7. 7 David Glasner December 18, 2012 at 10:09 am

    Marcus, I never met him or corresponded with him, but I was friendly with Alan Reynolds who worked with him for a number of years at Polyconomics. Even though Laffer got credit for the Laffer curve, Wanniski was way more influential.

    Bill, I am neither a supply-sider nor a root canal guy. My aim was simply to call attention to the frailty of the Wall Street Journal editorial page. But on a purely pragmatic level, I don’t think root canal is a winning political strategy.

    Frank, I don’t understand you. Care to provide an example of what you mean? I also don’t know what you mean by interest rates being “structured.” Do you mean that there are varying risk premia on loans to reflect the risk of default by the borrower? That’s the supply of credit. Low productivity projects would tend to be associated with higher risk premia, so that would tend to screen out low productivity borrowers, not high-productivity borrowers.

    Mike, Thanks. As I said, I admired Wanniski and learned a lot from him, but I didn’t agree with him about a lot of things. He was way too carried away with his way of looking at the world. Were you at Polyconomics when Alan Reynolds was there?

    Benjamin, You’re absolutely right about the WSJ. Their standards are just terrible.

    Becky, Thanks for the verse.

  8. 8 anonfromDetroit December 18, 2012 at 3:24 pm

    you just may more than one enemies list

  9. 9 Benjamin Cole December 18, 2012 at 6:40 pm

    David–

    It gets worse. Sumner has a post today on a new WSJ editorial by a Simon Nixon (even the name is unfortunate).

    Hooo-boy.

    I make the sad observation that the WSJ has become irrelevant, and that the economics debate has migrated to the web.

    This is actually sad for me. I love newspapers, I was a newspaperman. But newspapers have ossified, while the blogs have become wide-open, free-wheeling and exploratory.

    Your blog is part of that revolution, providing what newspapers now fail to provide.

    I give to you a bittersweet kudos.

  10. 10 Frank Restly December 20, 2012 at 7:05 am

    David,

    “Not as elementary as you think. Productive projects funded with debt can be self defeating – nominal cost of servicing the debt stays the same while real cost rises.”

    “Frank, I don’t understand you. Care to provide an example of what you mean?”

    Production in excess of demand tends to push the prices of the goods produced down. If that production was funded with borrowed money then the nominal cost of the borrowed money stays the same but the real cost rises.

    “Non-productive projects funded with debt can be self rewarding – nominal cost of servicing the debt stays the same while real cost falls.”

    See housing bubble.

    I also don’t know what you mean by interest rates being “structured.” Do you mean that there are varying risk premia on loans to reflect the risk of default by the borrower?

    Yes

  11. 11 Julian Janssen December 20, 2012 at 1:33 pm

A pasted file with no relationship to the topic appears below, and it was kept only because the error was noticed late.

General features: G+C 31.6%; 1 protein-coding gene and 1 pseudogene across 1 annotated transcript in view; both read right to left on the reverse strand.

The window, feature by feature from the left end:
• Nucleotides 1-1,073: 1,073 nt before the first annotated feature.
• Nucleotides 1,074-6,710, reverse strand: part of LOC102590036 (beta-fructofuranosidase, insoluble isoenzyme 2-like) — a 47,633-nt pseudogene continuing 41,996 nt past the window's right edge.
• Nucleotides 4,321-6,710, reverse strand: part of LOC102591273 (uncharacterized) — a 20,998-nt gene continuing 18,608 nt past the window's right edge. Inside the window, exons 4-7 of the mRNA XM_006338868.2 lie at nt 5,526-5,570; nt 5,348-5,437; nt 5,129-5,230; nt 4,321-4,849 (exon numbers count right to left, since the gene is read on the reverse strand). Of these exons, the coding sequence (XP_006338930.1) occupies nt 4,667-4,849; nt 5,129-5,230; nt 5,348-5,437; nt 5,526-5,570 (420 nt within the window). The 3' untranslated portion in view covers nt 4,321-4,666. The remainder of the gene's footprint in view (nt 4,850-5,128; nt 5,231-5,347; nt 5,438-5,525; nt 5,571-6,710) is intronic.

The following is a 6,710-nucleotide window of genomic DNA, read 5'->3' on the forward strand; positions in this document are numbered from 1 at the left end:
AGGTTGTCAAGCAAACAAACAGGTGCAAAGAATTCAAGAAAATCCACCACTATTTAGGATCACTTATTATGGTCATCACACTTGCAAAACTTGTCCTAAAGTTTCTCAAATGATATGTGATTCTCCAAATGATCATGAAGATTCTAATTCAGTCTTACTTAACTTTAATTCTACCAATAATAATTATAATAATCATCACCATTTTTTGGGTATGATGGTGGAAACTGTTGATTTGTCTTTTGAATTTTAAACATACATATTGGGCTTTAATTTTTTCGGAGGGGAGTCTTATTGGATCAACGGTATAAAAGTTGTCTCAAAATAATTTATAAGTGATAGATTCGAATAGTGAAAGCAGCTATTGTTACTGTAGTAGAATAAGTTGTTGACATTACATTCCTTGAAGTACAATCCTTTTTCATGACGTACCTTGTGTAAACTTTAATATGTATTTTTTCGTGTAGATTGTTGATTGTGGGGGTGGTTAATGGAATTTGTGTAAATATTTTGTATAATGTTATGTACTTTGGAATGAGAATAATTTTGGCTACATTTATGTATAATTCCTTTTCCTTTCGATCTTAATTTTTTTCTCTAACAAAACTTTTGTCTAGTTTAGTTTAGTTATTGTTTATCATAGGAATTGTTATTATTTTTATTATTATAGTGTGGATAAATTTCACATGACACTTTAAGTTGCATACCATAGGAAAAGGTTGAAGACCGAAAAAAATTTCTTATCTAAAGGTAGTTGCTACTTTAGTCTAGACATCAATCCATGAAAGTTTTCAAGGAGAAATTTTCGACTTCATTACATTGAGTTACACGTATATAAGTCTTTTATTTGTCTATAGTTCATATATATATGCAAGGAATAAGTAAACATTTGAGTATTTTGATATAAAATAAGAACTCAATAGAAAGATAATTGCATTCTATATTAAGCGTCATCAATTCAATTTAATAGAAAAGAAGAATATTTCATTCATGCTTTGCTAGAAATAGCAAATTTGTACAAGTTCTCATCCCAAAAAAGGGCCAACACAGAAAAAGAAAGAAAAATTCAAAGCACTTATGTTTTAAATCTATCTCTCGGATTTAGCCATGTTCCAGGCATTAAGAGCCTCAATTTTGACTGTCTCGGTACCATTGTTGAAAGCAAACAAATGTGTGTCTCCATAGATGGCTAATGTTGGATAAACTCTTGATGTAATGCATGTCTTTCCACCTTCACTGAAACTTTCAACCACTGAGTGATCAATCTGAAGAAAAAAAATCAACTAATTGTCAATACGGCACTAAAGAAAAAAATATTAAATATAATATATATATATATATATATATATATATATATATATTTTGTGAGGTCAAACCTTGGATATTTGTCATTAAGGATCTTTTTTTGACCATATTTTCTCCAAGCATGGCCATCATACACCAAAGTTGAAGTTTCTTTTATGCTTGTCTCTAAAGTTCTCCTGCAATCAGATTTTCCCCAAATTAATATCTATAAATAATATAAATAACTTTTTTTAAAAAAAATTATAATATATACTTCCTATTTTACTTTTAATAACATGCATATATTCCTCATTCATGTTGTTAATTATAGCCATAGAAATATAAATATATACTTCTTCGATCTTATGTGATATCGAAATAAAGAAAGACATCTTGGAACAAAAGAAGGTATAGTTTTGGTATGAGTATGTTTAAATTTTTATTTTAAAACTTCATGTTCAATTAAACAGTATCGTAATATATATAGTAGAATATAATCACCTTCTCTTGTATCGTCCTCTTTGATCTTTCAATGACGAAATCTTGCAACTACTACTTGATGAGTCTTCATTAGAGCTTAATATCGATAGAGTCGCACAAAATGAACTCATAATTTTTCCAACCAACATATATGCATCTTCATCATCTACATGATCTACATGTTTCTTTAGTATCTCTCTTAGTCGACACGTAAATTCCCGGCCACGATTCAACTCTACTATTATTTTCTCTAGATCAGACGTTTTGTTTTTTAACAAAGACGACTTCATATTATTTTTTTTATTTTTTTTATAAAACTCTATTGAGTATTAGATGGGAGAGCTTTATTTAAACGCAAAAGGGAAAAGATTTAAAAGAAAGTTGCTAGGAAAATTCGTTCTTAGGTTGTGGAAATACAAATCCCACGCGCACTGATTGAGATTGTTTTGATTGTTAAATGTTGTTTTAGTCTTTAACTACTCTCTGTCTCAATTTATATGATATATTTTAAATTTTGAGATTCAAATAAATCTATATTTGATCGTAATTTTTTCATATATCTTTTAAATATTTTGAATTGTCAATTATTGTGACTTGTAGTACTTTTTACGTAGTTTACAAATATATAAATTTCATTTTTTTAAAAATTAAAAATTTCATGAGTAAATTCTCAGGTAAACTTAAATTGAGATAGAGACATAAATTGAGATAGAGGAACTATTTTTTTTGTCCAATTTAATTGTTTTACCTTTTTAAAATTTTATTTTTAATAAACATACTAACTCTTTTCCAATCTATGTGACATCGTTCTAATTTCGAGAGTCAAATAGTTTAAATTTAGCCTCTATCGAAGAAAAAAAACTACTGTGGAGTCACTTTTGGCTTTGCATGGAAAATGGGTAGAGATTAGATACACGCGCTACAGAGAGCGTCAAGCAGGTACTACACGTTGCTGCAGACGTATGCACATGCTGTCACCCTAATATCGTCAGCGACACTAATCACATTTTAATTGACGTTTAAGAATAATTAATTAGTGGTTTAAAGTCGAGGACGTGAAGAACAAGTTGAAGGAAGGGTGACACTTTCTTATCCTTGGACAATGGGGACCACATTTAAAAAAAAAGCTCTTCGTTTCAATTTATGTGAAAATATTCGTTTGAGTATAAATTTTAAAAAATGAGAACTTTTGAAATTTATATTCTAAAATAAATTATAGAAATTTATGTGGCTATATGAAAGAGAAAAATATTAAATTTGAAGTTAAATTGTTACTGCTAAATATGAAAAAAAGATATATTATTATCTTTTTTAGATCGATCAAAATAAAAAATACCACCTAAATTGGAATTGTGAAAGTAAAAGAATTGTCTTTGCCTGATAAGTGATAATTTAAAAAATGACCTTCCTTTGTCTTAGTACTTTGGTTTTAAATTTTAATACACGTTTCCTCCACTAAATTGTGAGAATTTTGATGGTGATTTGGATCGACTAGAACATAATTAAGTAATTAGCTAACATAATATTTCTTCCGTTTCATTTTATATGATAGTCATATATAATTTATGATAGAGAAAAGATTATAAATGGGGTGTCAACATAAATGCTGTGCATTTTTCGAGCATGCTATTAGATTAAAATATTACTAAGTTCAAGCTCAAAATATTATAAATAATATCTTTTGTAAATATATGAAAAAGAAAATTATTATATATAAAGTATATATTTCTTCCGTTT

@David,

    I agree with Benjamin Cole on this one. The WSJ is clearly just interested in giving Obama and Dems a “bloody nose.” There is no deeper cause for a “rethink”, although methinks you fully understand this.

    Frankly, it seems to me that a few economists in the last year, in support of the Romney campaign have espoused very poor ideas. It’s like they think there is no objective reality, only political reality, so they have to oppose whatever Obama supports in order that they can say he’s wrong. Obviously he is wrong, but generally for the exact opposite reasons that they cite: the US needed either stronger monetary or fiscal stimulus. Hopefully, we are now getting the medicine we need.

  12. 12 David Glasner December 21, 2012 at 9:20 am

    anonfromDetroit, Who me? I don’t think so. Nobody (well, almost nobody) really cares what some obscure blogging economist says.

    Benjamin, We agree that the WSJ is generally not to be taken seriously on the merits. However, unfortunately it is far from irrelevant as an opinion leader. I think, based on zero evidence, I admit, that a lot of people look to the Journal to learn what they should be thinking. Thanks for the kudos. Never thought of myself as a revolutionary. I too will miss newspapers. Sic transit gloria mundi.

    Frank, I had in mind ex ante productivity of an individual project for which an entrepreneur is seeking financing, you are referring to the ex post consequence of aggregate productivity being greater or less than expected. Once again we are talking past each other.

    Julian, Yes, my point was how utterly result driven, the WSJ editorial page has become. If it will advance whatever cause they are pushing at the moment, no argument is beneath them. That is part of the corruption of political discourse we are witnessing at the moment. Both sides are guilty, but the collapse of standards on one side is simply stunning.

  13. 13 Tas von Gleichen December 30, 2012 at 9:20 am

    Thanks to the Senator from Delaware we have Roth IRA which is a much better choice compared to the regular IRA.


  1. 1 The Prodigal Son Returns: The Wall Street Journal Editorial Page Rediscovers Root Canal Economics | fifthestate.co | Scoop.it Trackback on December 18, 2012 at 2:14 pm

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About Me

David Glasner
Washington, DC

I am an economist at the Federal Trade Commission. Nothing that you read on this blog necessarily reflects the views of the FTC or the individual commissioners. Although I work at the FTC as an antitrust economist, most of my research and writing has been on monetary economics and policy and the history of monetary theory. In my book Free Banking and Monetary Reform, I argued for a non-Monetarist non-Keynesian approach to monetary policy, based on a theory of a competitive supply of money. Over the years, I have become increasingly impressed by the similarities between my approach and that of R. G. Hawtrey and hope to bring Hawtrey's unduly neglected contributions to the attention of a wider audience.